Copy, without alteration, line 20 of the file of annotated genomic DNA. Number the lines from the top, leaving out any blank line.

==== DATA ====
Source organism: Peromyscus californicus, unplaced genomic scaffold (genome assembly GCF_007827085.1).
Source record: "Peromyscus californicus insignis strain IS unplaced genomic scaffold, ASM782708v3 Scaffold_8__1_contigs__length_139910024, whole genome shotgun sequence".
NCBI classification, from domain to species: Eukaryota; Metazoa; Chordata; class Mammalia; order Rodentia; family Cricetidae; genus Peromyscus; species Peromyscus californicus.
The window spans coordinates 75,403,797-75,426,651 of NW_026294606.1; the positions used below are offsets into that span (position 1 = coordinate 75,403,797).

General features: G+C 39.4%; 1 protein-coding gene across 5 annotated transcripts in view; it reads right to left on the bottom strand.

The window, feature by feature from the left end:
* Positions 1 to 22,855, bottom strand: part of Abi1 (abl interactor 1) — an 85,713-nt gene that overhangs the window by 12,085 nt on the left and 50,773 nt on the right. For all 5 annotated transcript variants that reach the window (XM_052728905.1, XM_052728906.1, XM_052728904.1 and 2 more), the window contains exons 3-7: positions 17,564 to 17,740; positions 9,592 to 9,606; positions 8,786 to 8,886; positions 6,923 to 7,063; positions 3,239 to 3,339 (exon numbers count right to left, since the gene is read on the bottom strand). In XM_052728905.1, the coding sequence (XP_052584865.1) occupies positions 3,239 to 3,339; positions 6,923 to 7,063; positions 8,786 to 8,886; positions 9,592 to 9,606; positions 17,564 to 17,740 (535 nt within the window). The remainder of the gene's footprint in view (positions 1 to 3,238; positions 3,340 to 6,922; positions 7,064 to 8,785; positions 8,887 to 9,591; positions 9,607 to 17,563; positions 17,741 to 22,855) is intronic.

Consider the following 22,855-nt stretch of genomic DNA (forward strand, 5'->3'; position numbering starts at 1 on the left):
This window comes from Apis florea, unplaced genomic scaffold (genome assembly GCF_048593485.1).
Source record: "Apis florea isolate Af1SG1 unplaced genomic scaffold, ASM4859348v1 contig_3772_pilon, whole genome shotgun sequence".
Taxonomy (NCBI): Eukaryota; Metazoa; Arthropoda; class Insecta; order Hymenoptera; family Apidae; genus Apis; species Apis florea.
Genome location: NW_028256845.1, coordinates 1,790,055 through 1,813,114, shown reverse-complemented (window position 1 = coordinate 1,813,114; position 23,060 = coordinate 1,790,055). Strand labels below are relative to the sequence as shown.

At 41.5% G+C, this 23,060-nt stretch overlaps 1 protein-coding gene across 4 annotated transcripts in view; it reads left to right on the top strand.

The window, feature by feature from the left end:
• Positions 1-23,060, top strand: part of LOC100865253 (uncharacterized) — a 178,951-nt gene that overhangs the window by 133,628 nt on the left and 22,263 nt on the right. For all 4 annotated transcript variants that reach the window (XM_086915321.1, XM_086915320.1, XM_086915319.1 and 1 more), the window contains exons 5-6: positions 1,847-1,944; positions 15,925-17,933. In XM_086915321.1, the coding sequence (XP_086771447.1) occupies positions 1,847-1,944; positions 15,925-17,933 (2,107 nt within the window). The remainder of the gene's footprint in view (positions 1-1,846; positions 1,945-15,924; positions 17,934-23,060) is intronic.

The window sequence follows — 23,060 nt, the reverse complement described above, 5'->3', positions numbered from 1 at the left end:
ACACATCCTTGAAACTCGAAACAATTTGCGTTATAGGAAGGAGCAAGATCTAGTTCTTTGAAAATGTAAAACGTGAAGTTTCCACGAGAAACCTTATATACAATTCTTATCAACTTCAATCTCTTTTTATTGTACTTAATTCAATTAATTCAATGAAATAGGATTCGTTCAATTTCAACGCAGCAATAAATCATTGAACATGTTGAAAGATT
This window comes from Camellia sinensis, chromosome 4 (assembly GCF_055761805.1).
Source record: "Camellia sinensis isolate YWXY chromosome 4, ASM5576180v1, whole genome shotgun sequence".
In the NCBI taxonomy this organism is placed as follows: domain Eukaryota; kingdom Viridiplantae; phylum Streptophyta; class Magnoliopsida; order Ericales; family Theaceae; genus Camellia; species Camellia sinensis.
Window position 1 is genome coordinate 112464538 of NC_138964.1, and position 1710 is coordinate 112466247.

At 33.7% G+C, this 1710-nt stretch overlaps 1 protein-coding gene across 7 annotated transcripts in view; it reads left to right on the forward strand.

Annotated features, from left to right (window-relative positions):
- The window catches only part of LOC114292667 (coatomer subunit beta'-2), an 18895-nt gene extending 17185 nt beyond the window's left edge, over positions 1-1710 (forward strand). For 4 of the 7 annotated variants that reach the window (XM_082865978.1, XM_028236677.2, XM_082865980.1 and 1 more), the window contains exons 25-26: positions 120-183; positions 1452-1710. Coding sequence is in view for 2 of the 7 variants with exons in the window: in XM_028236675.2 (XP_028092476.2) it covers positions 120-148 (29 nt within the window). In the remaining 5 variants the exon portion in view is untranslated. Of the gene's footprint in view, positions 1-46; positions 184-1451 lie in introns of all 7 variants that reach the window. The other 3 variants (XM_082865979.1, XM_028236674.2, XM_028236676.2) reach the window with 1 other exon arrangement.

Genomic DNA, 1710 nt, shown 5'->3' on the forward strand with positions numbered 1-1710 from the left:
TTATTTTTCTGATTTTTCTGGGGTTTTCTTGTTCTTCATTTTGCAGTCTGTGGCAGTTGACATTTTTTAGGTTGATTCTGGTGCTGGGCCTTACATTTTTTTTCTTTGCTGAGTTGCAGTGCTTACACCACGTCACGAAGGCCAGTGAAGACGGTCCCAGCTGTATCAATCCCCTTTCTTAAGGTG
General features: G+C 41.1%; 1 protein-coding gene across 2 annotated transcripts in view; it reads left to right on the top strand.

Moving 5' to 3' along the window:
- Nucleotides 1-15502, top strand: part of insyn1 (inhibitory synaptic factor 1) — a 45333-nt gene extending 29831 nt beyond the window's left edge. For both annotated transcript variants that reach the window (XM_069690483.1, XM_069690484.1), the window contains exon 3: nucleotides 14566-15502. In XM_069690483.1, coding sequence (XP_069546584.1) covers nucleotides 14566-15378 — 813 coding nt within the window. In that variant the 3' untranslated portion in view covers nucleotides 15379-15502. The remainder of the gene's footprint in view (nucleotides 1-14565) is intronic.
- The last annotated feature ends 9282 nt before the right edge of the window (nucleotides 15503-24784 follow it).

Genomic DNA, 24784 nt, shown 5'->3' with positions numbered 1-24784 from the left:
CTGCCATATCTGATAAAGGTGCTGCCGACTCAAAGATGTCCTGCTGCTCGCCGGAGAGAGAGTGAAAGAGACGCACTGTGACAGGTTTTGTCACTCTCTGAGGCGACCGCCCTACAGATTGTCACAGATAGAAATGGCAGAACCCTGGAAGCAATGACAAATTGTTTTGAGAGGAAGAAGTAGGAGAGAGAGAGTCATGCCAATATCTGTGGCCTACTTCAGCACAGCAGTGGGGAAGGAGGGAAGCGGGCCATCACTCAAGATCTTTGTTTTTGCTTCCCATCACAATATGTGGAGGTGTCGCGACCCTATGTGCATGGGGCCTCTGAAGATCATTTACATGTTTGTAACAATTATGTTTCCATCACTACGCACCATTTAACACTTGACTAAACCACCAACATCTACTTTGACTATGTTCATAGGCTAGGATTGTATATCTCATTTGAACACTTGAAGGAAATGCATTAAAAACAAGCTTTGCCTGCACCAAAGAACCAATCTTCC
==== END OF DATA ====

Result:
In the NCBI taxonomy this organism is placed as follows: domain Eukaryota; kingdom Viridiplantae; phylum Streptophyta; class Magnoliopsida; order Ericales; family Theaceae; genus Camellia; species Camellia sinensis.